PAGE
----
from Yanis Varoufakis
The Eurogroup Meeting of 27th June 2015 will not go down as a proud moment in Europe’s history. Ministers turned down the Greek government’s request that the Greek people should be granted a single week during which to deliver a Yes or No answer to the institutions’ proposals – proposals crucial for Greece’s future in the Eurozone. The very idea that a government would consult its people on a problematic proposal put to it by the institutions was treated with incomprehension and often with disdain bordering on contempt. I was even asked: “How do you expect common people to understand such complex issues?”. Indeed, democracy did not have a good day in yesterday’s Eurogroup meeting! But nor did European institutions. After our request was rejected, the Eurogroup President broke with the convention of unanimity (issuing a statement without my consent) and even took the dubious decision to convene a follow up meeting without the Greek minister, ostensibly to discuss the “next steps”.
Can democracy and a monetary union coexist? Or must one give way? This is the pivotal question that the Eurogroup has decided to answer by placing democracy in the too-hard basket. So far, one hopes.
Intervention by Yanis Varoufakis, 27th June 2015 Eurogroup Meeting
Colleagues, Read more…
Update: Yannis Varoufakis about the Syriza mandate (and Grexit is not a legal option). Too bad that Jeroen Dijsselbloem doesn’t even try to be his intellectual opponent.
Mario Draghi, president of the European Central Bank and a natural born winner, lost.
It is a bitter loss.The Euro project as it was supposed to be is in tatters. The Euro turns out to be reversible. Since the introduction of the Euro macro economic volatility in the Eurozone increased, growth declined, unemployment reached levels not seen for seventy years and banks have still not been properly regulated. Also, Eurozone wide income transfers (pensions, unemployment benefits, deposit guarantees), which are needed for social reasons as well as to stabilize the Euro and the economy, are a more distant dream than ever. Reckless private money creation of the Irish/Dutch/Baltic type still can happen anywhere at any moment. And grotesque imbalances persist: the Dutch current account surplus is, at the moment of writing, supposed to be 13% of GDP. or 21 billion Euro in the first quarter of 2015.The Euro was designed to decrease national differences and to curtail governments by invoking market discipline. The opposite happened (but democracy was curtailed). Read all about it: Wynne Godley, in 1992 (!):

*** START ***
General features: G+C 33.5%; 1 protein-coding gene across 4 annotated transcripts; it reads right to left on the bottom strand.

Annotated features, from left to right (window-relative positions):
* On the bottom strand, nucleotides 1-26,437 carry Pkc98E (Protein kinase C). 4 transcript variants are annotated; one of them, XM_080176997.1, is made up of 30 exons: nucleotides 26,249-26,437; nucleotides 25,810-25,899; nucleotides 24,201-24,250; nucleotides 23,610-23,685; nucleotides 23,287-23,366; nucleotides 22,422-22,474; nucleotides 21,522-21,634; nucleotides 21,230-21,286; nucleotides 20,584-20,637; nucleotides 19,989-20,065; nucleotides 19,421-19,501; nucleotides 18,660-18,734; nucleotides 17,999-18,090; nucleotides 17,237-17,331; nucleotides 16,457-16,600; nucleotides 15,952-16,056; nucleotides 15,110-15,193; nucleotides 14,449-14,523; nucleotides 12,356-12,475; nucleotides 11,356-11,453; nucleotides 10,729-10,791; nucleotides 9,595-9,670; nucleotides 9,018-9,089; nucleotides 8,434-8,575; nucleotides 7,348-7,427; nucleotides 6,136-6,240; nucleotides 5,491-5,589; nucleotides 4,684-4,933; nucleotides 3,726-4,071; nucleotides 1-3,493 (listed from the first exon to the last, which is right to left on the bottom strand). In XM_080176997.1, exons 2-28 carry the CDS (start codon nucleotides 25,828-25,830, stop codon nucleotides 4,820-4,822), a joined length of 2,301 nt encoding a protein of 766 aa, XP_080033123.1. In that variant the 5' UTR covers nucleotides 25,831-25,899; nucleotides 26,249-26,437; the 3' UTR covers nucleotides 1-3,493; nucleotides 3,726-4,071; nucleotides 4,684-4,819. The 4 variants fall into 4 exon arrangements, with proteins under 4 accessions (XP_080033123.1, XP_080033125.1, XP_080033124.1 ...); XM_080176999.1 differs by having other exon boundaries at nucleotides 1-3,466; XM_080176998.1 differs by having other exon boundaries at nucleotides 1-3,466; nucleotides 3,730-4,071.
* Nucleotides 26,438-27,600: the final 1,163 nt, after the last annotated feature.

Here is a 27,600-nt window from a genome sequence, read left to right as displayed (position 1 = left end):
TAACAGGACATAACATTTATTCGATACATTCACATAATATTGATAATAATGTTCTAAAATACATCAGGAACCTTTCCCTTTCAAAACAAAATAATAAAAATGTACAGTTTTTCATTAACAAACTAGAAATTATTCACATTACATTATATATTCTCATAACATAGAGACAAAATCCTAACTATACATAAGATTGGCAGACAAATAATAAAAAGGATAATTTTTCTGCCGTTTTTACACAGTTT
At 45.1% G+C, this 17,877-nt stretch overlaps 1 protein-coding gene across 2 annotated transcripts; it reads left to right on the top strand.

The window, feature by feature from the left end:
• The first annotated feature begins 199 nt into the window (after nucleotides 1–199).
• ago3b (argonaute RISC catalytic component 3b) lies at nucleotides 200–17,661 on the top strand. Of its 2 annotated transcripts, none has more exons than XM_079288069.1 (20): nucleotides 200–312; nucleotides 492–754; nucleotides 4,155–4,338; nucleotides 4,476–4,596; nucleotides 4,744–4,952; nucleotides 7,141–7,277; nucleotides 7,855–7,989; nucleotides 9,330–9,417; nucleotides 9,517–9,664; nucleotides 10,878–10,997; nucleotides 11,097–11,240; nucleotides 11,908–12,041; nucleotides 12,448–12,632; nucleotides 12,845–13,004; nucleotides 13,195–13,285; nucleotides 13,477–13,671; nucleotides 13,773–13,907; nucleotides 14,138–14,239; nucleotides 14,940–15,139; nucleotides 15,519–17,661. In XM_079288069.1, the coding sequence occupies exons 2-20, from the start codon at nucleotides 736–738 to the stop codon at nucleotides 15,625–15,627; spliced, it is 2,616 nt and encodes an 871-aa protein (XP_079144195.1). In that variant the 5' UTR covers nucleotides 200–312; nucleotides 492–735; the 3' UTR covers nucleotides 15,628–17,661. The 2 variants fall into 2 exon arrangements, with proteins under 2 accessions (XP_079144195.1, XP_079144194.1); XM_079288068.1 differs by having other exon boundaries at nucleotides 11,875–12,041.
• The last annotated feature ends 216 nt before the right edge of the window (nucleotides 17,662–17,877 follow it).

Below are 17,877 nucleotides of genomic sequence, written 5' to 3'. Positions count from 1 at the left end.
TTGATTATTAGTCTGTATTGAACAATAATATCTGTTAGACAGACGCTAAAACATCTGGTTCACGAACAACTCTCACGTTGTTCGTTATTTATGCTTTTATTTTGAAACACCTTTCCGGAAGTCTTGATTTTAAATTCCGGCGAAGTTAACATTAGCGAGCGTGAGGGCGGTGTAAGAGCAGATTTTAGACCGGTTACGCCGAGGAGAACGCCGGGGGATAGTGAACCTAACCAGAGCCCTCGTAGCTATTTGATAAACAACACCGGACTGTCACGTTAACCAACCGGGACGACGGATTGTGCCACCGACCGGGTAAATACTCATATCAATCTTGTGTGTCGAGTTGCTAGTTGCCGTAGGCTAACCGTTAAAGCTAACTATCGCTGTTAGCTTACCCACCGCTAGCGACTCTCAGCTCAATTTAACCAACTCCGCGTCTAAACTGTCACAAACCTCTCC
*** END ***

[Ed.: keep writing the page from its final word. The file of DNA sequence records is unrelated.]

I am driven to the conclusion that such a view – that economies are self-righting organisms which never under any circumstances need management at all – did indeed determine the way in which the Maastricht Treaty was framed. It is a crude and extreme version of the view which for some time now has constituted Europe’s conventional wisdom (though not that of the US or Japan) that governments are unable, and therefore should not try, to achieve any of the traditional goals of economic policy, such as growth and full employment. All that can legitimately be done, according to this view, is to control the money supply and balance the budget. It took a group largely composed of bankers (the Delors Committee) to reach the conclusion that an independent central bank was the only supra-national institution necessary to run an integrated, supra-national Europe. Read more…
On Voxeu Arvind Subramanian, India’s chief economic advisor, argues that: “for monetary transmission to work, both consumer prices and producer prices are relevant, but for different sets of agents.” while consumer prices show, in India, a much higher increase than producer prices.”. Which means that the central bank should not just look at consumer price inflation but also at producer price inflation. In the June issue of The Journal of Economic Issues I stress a similar point in “Metrics Meta About a Meta Metric: The Consumer Price Level as a Flawed Target for Central Bank Policy”, though going one step further (fifty free downloads here). From the abstract:
Inflation targeting is currently the policy of choice for central banks. This policy invariably targets consumer price inflation, which is only one of many available price level indices (such as prices of new investments and house prices). As there is no stable relationship between these price levels, and as differences in developments between the different price levels might induce destabilizing behavior, there is no reason why “low and stable” consumer price inflation should guarantee monetary and financial stability. Following John Maynard Keynes, a “low and stable” increase of average nominal wages might do a better job. As price levels are designed to estimate the purchasing power of spending power and as income, and spending power are used to not just consume or invest but also to pay down many kinds of (gross) debt, it is advisable to use a joint definition of monetary and financial stability, which combines stable purchasing power of monetary income with a stable ability of households and companies to pay off debts.